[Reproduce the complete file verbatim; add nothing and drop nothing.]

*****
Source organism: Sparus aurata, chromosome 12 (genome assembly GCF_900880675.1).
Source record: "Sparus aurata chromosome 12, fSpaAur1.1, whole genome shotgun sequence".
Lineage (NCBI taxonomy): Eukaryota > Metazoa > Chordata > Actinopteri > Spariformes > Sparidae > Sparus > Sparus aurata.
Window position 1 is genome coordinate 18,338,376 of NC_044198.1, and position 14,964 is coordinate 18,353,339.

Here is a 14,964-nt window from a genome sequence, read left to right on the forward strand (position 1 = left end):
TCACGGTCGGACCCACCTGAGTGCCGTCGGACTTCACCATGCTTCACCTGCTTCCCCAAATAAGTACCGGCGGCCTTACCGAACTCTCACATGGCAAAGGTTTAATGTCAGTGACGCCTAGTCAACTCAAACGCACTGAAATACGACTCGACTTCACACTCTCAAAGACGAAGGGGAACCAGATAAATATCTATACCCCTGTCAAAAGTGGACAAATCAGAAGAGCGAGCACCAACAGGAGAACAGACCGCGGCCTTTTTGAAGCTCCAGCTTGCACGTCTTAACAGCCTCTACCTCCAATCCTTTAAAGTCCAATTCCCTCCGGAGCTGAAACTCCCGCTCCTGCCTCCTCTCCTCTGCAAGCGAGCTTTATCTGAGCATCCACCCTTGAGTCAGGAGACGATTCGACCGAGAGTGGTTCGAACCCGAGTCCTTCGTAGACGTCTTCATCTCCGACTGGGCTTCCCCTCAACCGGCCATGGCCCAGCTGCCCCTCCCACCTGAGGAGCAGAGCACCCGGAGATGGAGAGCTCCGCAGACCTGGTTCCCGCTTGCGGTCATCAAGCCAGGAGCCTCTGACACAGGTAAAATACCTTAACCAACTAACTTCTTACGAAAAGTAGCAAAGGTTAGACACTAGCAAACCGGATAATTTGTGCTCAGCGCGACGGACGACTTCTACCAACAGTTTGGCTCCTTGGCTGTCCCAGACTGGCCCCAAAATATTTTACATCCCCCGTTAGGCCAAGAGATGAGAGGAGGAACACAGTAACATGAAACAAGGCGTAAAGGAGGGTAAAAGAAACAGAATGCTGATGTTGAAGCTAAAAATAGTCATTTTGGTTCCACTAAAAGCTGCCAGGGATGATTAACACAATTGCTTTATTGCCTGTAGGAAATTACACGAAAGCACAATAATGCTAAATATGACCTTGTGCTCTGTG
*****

Source organism: Sparus aurata, chromosome 12 (genome assembly GCF_900880675.1).
Source record: "Sparus aurata chromosome 12, fSpaAur1.1, whole genome shotgun sequence".
Lineage (NCBI taxonomy): Eukaryota > Metazoa > Chordata > Actinopteri > Spariformes > Sparidae > Sparus > Sparus aurata.
Window position 1 is genome coordinate 18,338,376 of NC_044198.1, and position 14,964 is coordinate 18,353,339.

Here is a 14,964-nt window from a genome sequence, read left to right on the forward strand (position 1 = left end):
TCACGGTCGGACCCACCTGAGTGCCGTCGGACTTCACCATGCTTCACCTGCTTCCCCAAATAAGTACCGGCGGCCTTACCGAACTCTCACATGGCAAAGGTTTAATGTCAGTGACGCCTAGTCAACTCAAACGCACTGAAATACGACTCGACTTCACACTCTCAAAGACGAAGGGGAACCAGATAAATATCTATACCCCTGTCAAAAGTGGACAAATCAGAAGAGCGAGCACCAACAGGAGAACAGACCGCGGCCTTTTTGAAGCTCCAGCTTGCACGTCTTAACAGCCTCTACCTCCAATCCTTTAAAGTCCAATTCCCTCCGGAGCTGAAACTCCCGCTCCTGCCTCCTCTCCTCTGCAAGCGAGCTTTATCTGAGCATCCACCCTTGAGTCAGGAGACGATTCGACCGAGAGTGGTTCGAACCCGAGTCCTTCGTAGACGTCTTCATCTCCGACTGGGCTTCCCCTCAACCGGCCATGGCCCAGCTGCCCCTCCCACCTGAGGAGCAGAGCACCCGGAGATGGAGAGCTCCGCAGACCTGGTTCCCGCTTGCGGTCATCAAGCCAGGAGCCTCTGACACAGGTAAAATACCTTAACCAACTAACTTCTTACGAAAAGTAGCAAAGGTTAGACACTAGCAAACCGGATAATTTGTGCTCAGCGCGACGGACGACTTCTACCAACAGTTTGGCTCCTTGGCTGTCCCAGACTGGCCCCAAAATATTTTACATCCCCCGTTAGGCCAAGAGATGAGAGGAGGAACACAGTAACATGAAACAAGGCGTAAAGGAGGGTAAAAGAAACAGAATGCTGATGTTGAAGCTAAAAATAGTCATTTTGGTTCCACTAAAAGCTGCCAGGGATGATTAACACAATTGCTTTATTGCCTGTAGGAAATTACACGAAAGCACAATAATGCTAAATATGACCTTGTGCTCTGTG